Mathematics Stack Exchange is a question and answer site for people studying math at any level and professionals in related fields. Join them; it only takes a minute:

Sign up
Here's how it works:
  1. Anybody can ask a question
  2. Anybody can answer
  3. The best answers are voted up and rise to the top

I know that Banach Tarski Paradox gives that "A three-dimensional Euclidean ball is equidecomposable with two copies of itself" and I have read that doubling the ball can be accomplished with five pieces. My question is :

"Is it possible to construct (mathematically) these five sets or is the proof more of an existence result and not a construction?" If it is possible to construct, I would really appreciate if someone can show the construction here.

share|cite|improve this question
Hardly a definitive treatise, but it's readable: – Blue Nov 11 '10 at 2:28
[ Very related.]( – J. M. Nov 11 '10 at 3:28
I recommend Stan Wagon's book on the subject very highly. – Ross Millikan Nov 11 '10 at 6:25
up vote 10 down vote accepted

No, it is not possible to explicitly construct the pieces. The pieces are, by necessity, non-measurable. This means that they cannot be Borel sets, which covers essentially every "explicit construction" technique you might think of.

Moreover, there are models of ZF set theory (without the axiom of choice) in which the Banach-Tarski paradox fails. So the construction must, necessarily, make use of some form of the axiom of choice. This means that an even wider range of construction techniques - those that can be carried out in ZF - are insufficient to form the decomposition.


After clarification, it seems that one part of the question is to find an explicit proof that (using the axiom of choice) it is possible to get a decomposition using exactly 5 pieces. A proof of this is given by Francis Su's thesis on the paradox (PDF). Theorem 20 gives the proof of the five-piece decomposition, and by tracing back the previous results you can work out exactly what the pieces are. That thesis is, by the way, a wonderful reference for many other aspects of the paradox as well.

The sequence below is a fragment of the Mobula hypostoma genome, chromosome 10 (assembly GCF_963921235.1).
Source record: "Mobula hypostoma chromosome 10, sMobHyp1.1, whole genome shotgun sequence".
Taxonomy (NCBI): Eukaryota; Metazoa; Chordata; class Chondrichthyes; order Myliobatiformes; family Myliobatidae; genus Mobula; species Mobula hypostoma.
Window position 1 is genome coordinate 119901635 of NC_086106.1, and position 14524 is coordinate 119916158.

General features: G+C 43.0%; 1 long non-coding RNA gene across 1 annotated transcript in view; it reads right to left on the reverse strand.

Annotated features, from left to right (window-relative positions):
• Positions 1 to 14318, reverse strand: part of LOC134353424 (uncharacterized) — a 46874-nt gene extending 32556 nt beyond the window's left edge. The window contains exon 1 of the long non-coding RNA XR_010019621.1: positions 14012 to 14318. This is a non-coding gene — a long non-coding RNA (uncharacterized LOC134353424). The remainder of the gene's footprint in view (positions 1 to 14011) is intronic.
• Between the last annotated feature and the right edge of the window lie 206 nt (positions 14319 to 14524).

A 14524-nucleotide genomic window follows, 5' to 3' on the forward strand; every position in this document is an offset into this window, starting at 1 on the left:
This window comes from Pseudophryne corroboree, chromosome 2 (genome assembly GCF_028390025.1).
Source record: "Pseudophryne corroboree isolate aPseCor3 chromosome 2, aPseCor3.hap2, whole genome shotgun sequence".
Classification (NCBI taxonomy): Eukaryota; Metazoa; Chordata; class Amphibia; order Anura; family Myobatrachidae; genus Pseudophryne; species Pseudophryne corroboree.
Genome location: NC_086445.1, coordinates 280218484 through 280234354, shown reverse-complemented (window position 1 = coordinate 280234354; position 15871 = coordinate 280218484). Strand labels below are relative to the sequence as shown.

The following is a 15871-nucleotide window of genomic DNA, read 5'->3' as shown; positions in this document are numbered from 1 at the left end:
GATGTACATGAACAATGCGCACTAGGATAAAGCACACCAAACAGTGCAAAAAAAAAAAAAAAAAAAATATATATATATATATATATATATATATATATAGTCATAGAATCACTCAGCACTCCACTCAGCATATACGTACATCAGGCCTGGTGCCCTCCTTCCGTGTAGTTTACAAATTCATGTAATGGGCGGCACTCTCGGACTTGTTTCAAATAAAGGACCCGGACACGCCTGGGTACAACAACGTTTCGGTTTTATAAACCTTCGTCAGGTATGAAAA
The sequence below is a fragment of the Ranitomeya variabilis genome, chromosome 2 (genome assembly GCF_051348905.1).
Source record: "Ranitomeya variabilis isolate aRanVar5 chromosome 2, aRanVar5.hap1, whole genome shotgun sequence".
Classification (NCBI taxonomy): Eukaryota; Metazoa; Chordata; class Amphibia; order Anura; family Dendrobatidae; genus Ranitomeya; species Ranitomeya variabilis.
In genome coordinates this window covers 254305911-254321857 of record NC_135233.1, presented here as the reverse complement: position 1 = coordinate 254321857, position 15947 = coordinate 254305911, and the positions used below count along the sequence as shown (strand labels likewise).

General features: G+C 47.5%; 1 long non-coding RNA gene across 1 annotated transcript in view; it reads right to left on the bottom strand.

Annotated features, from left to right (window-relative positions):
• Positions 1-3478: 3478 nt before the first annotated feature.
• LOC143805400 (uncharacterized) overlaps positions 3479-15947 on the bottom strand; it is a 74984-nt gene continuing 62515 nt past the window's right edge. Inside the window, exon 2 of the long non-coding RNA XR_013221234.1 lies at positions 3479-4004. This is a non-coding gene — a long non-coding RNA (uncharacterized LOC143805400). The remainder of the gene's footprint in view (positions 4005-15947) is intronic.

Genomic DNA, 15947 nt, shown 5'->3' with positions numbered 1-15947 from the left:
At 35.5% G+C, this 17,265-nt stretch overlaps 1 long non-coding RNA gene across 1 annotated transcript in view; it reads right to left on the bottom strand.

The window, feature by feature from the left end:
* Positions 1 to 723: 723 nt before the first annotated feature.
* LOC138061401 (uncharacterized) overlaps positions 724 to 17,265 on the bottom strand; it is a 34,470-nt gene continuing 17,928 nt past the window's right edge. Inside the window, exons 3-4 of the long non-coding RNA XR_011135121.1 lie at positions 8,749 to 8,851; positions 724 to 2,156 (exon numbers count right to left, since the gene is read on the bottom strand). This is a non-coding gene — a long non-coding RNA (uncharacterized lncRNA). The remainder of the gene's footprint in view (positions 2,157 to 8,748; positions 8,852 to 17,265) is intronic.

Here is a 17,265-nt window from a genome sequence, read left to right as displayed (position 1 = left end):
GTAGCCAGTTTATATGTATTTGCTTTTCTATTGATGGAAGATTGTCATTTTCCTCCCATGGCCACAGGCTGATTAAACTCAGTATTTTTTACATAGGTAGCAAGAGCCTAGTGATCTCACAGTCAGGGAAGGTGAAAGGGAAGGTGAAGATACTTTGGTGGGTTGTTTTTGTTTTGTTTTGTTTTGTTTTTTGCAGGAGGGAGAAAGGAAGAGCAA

share|cite|improve this answer
I am not sure what "mathematically construct" could possibly mean. Why would a "mathematical construction" rule out the use of choice? – Andrés E. Caicedo Nov 11 '10 at 2:25
Obviously we can mathematically construct the decomposition in some sense - it's a theorem. I was reading to question to ask whether there is some sort of explicit construction, rather than just an existence result. The difficulty with that sort of question is that "explicit" can mean a lot of things, which is why I phrased the answer to point out that if "explicit" means either "Borel" or "doable without the axiom of choice" then there is no explicit construction in that sense. – Carl Mummert Nov 11 '10 at 2:28
A crude first approach at formalizing what I mean: Proving the existence of an object by arguing that its non-existence leads to contradiction would not be a "mathematical construction". But I would be fine with a construction that uses a choice function or a well-ordering. I'm sure there are many levels of subtlety I'm ignoring here. – Andrés E. Caicedo Nov 11 '10 at 2:42
I added a reference that gives complete proofs for the 5 piece decomposition. – Carl Mummert Nov 11 '10 at 3:24
There is a nice appendix to the story. A few years ago, Trevor Wilson (then an undergraduate at Caltech) showed that the 5 pieces can be moved continuously without overlapping from their original position in the sphere to their new positions in the two spheres. (So in a concrete sense the construction is not that abstract, since it admits such nice analysis). The paper is Wilson, Trevor M. "A continuous movement version of the Banach-Tarski paradox: a solution to de Groot's problem." J. Symbolic Logic 70 (2005), no. 3, 946–952. – Andrés E. Caicedo Nov 11 '10 at 3:42

Your Answer


By posting your answer, you agree to the privacy policy and terms of service.